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I have a compact selfadjoint operator $T$ on a separable Hilbert space. For some fixed orthonormal basis, the operator's diagonal is in $\ell^1(\mathbb{N})$.

Can we conclude that $T$ is trace class?

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By diagonal, do you mean $\langle Te_n,e_n\rangle$, where $\{e_n\}$ is the fixed orthonormal basis? – Davide Giraudo Jul 24 '12 at 21:55
May be I'm mistaken somwhere, but what is wrong with the following proof. Since $T$ is self adjoint and compact we can say that $T(x)=\sum_n\lambda_n\langle x,e_n\rangle e_n$. So $|\mathrm{Tr}(T)|=|\sum_n\langle T e_n,e_n\rangle|=|\sum_n\lambda_n|\leq\Vert\lambda\Vert_1<\infty$ – Norbert Jul 24 '12 at 21:57
@Davide: yes, including the sum you didn't type. – Martin Argerami Jul 24 '12 at 22:01
@Norbert: you are assumming that $T$ is diagonal in the given basis, which is not the case. – Martin Argerami Jul 24 '12 at 22:02
up vote 14 down vote accepted

No, we cannot conclude that the operator is trace class.

For example, let a Hilbert space have orthonormal basis $e_1,f_2,e_2,f_2,e_3,f_3,\ldots$, and $T$ interchanges $e_i,f_i$, while multiplying both by a positive real $\lambda_i$. That is, in these coordinates, the matrix of $T$ is a list of diagonal blocks, with the $i$-th diagonal block being anti-diagonal $\lambda_i,\lambda_i$.

For $\lambda_i\rightarrow 0$, the operator is compact, almost from the definition.

All the diagonal entries are $0$.

The operator is self-adjoint because the matrix is symmetric real.

However, the operator is not trace class unless $\sum_i |\lambda_i|<\infty$, which easily fails for many sequences of positive reals $\lambda_i\rightarrow 0$.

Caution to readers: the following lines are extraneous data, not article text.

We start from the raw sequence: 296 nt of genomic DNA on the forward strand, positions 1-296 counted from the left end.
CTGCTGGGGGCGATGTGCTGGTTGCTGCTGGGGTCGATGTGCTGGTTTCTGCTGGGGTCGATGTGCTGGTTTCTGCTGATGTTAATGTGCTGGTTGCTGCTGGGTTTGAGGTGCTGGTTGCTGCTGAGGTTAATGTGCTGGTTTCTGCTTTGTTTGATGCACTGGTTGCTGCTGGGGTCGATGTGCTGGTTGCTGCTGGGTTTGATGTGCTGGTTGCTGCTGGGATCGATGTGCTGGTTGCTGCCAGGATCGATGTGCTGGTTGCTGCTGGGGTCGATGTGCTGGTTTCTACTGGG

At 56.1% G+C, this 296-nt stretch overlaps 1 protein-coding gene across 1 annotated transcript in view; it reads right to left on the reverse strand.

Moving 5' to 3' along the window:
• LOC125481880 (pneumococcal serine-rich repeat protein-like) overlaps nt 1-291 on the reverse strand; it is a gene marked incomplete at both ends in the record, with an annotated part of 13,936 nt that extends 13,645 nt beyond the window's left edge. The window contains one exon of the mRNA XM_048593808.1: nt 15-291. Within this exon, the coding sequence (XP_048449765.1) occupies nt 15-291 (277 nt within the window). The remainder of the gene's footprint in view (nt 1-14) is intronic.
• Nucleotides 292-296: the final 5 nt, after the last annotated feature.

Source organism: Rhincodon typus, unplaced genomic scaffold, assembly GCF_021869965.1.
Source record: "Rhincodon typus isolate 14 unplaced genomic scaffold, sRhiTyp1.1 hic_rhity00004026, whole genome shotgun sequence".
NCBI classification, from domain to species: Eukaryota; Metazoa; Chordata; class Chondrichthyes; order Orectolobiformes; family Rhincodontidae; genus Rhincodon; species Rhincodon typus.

Edit: It is noteworthy that the analogous characterization (I pointedly don't say "definition") of "Hilbert-Schmidt" does not depend on choice of basis. Thus, "defining" trace-class as composition of two Hilbert-Schmidt operators is sometimes usefully more intrinsic, less basis/coordinate-dependent.

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Nice example. Thanks! – Martin Argerami Jul 25 '12 at 1:45
@Martin: You probably know this, but just in case: If your operator happens to be positive (not only self-adjoint), then your desired conclusion does hold, i.e. the trace is summable independently of the orthonormal basis, see Corollary 3.4.4 on page 117 of Pedersen's Analysis Now. – t.b. Jul 25 '12 at 2:19
Yes, I have wished so hard for my operator to be positive... – Martin Argerami Jul 25 '12 at 2:21

Let me add an example:

Given the Hilbert space $\ell^2(\mathbb{N})$.

Consider sum of shifts:* $$A_\pm:\ell^2(\mathbb{N})\to\ell^2(\mathbb{N}):\quad A_\pm:=R\pm L$$

They have finite trace: $$\sum_n\langle A_\pm\delta_n,\delta_n\rangle=\sum_n0=0$$

But for the shifts: $$\sum_n\langle|R|\delta_n,\delta_n\rangle=\sum_n1=\infty$$ $$\sum_n\langle|L|\delta_n,\delta_n\rangle=\sum_n1=\infty$$ Thus for the sum: $$\operatorname{Tr}A_\pm<\infty\implies\operatorname{Tr}A_\mp<\infty$$ Concluding counterexample.

*Shifts: Right & Left

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